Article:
Breastfeeding in the Workplace: Knowing Your Rights and Advocating for Yourself

Breastfeeding in the Workplace: Knowing Your Rights and Advocating for Yourself

Written by Rebeccah Wrady


In honor of World Breastfeeding Week, WWCode DC member, Rebeccah Wrady, shares her experience of returning to work after maternity leave and needing to pump in the office. 

I returned to work after a two-month maternity leave, optimistic and naive about the journey before me. On my first day back, I walked behind the HR director as we went through each room, ticking off reasons why each one was not an acceptable place to pump. The first didn’t lock, the second had no blinds, and I had to settle that day for the bathroom in the basement shared by the building. I couldn’t lock the door to the whole bathroom and wasn’t going to pump in the stall, so I hopped on the counter and tried my best to relax as I connected the tubes and turned on the suction. While pumping, I was walked in on by my colleague who’d given birth the year prior and had given up on pumping, and the HR director walked in on me. I left in tears, humiliated, and ready to quit. That night, my husband and I re-read all of the rules around pumping and crafted an email explaining that I would not return to the office until a room that had a lock, blinds, and wasn’t a bathroom was available. 

I pumped for a year in the office twice a week, in a room in the center of the office that executives used as their personal phone booth. They often entered the room just before my scheduled pumping sessions or knocked loudly in the middle while jiggling the door handle.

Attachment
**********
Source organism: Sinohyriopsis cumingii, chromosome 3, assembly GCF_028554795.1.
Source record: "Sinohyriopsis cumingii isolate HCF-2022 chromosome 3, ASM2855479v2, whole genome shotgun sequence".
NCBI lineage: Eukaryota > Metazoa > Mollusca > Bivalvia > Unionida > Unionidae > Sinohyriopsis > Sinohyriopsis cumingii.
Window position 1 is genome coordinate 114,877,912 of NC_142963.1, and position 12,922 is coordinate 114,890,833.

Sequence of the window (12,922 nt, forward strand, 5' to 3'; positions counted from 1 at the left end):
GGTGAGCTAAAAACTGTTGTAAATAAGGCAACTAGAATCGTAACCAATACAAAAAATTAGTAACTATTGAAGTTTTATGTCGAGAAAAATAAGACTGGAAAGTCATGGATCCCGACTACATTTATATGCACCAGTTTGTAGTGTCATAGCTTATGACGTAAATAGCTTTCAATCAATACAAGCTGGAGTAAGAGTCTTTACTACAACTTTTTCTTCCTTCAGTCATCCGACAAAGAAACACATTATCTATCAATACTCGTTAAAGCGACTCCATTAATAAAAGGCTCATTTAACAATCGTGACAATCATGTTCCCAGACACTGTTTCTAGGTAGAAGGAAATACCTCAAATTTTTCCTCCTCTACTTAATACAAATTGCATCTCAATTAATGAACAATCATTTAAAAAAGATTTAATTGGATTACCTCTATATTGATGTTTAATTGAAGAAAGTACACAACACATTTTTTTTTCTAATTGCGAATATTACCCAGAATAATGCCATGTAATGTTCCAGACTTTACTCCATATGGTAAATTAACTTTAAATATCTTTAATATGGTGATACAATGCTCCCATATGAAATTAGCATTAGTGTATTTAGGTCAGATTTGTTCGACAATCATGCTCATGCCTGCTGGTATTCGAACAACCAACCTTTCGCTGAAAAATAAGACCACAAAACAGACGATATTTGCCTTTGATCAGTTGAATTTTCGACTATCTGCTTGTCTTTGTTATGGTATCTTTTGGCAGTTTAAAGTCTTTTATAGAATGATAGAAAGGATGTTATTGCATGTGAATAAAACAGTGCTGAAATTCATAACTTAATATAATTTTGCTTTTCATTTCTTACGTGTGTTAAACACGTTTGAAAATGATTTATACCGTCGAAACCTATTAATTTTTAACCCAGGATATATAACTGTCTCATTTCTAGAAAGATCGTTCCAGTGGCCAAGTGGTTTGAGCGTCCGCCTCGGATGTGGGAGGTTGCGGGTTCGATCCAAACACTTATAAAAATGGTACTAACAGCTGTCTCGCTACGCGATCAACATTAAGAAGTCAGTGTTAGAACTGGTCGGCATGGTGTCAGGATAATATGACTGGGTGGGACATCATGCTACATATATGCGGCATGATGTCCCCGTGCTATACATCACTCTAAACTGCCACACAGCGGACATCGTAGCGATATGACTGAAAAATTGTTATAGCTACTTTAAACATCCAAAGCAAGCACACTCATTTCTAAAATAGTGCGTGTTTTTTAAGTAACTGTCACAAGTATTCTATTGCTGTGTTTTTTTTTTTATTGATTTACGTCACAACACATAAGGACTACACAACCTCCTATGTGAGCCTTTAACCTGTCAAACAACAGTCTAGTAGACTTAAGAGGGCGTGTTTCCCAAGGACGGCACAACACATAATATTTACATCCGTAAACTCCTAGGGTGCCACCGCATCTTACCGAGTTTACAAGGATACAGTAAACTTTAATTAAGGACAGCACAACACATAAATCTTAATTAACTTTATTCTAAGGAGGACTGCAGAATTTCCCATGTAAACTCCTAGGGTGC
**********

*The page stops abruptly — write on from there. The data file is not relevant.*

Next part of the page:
I felt unsupported and humiliated more than I can count that year, but I grew personally and became a stronger advocate for myself and others. Whenever a friend or close colleague becomes pregnant, I show them where to find their rights and let them know that if they need an advocate, I will be the first in their corner because everybody deserves to know they don’t have to do this alone. 

Here are resources to help you with your breastfeeding journey, especially as a working mom.

Finding Federal laws:

Breastfeeding Apps:

  • Feed Baby – Breastfeeding and Baby Tracker App
  • Hatch Baby – track growth and health data breastfeeding or bottle sessions
  • LactApp – dedicated to breastfeeding and motherhood that solves your questions in a personalized way.

Donate or Receive Breast Milk

Additional Resources

  • La Leche League – Breastfeeding Support
  • LactMed – a database app from the National Library of Medicine that provides information on medications and their compatibility with breastfeeding. 
  • Milk Stork – breast milk shipping services for working moms